by David Murphy
While anything is possible, in general, the answer is no.
A tornado draws all manner of objects into its vortex and whirls them around so rapidly that they become virtual meteors inside the storm. I've seen evidence of this at various tornado damage sites. In Honey Brook, Chester County, a relatively small tornado was still strong enough to impale telephone poles with small wooden splinters from trees. The ground was also littered with larger splinters that had obviously been shot from the funnel like spears.
Imagine a human being inside a tornado vortex. Not only would the strong twisting winds exert pressure on the skeleton and organs, he or she would also have to endure debris inside the storm which would also induce injury.
Lastly, exiting the funnel is a risky proposition. Since the winds inside a tornado rise quickly, an object with the relative weight of a human body might easily be bourn to a great height before being cast out. The fall alone, without all the earlier mentioned problems would probably be enough to cause death, especially if the person was thrown out at a good speed.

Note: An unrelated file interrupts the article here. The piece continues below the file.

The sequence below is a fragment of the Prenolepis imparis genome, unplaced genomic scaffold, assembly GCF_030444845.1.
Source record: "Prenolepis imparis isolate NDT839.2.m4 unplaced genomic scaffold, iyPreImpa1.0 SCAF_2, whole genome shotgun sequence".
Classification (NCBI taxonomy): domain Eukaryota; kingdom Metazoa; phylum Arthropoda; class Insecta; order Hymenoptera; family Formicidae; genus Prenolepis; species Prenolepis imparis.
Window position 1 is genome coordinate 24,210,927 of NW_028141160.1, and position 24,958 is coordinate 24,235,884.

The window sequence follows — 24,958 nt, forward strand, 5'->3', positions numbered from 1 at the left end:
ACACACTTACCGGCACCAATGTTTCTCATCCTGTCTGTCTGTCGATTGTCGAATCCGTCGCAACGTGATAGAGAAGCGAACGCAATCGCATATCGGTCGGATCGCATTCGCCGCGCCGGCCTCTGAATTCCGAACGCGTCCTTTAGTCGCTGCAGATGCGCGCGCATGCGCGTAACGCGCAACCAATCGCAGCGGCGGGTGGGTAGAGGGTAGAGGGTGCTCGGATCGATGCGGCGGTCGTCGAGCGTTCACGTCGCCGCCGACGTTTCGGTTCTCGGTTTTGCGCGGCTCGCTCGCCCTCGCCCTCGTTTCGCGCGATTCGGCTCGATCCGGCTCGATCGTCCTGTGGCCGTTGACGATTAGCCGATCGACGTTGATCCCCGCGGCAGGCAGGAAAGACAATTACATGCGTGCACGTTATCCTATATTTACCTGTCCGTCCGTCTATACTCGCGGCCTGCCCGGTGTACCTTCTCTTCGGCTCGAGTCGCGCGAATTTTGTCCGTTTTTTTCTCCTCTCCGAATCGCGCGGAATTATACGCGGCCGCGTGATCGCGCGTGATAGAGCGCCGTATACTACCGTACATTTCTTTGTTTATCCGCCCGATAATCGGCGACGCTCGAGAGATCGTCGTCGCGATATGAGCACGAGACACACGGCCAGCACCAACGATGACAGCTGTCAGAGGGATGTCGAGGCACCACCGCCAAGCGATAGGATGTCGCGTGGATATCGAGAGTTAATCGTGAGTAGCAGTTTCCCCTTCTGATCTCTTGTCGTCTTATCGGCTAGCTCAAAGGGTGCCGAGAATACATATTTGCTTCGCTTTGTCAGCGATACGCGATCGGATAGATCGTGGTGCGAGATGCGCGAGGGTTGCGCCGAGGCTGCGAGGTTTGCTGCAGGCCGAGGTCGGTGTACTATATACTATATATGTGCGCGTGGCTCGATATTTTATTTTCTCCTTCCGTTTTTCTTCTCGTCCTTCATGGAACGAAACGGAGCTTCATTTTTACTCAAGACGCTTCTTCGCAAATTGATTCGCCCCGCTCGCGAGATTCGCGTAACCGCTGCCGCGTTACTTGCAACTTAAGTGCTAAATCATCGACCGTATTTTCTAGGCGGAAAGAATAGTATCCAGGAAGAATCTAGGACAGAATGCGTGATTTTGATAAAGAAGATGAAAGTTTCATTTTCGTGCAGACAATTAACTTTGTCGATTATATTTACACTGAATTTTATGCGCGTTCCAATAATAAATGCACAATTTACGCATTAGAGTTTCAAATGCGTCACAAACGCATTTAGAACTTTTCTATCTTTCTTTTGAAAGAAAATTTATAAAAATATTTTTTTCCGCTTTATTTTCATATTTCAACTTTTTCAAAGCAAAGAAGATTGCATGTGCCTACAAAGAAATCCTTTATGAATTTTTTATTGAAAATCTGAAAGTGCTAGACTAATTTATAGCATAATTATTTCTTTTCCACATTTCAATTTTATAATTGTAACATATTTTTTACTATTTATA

While there have been reports and claims of people surviving brief rides in tornadoes, the vast majority do not. And by the way, this doesn't happen too often, because most people attempt to take cover from twisters and aren't outside as they pass. Most tornado deaths occur when buildings collapse on victims, or when the cars and mobile homes they're occupying are tossed about or smashed.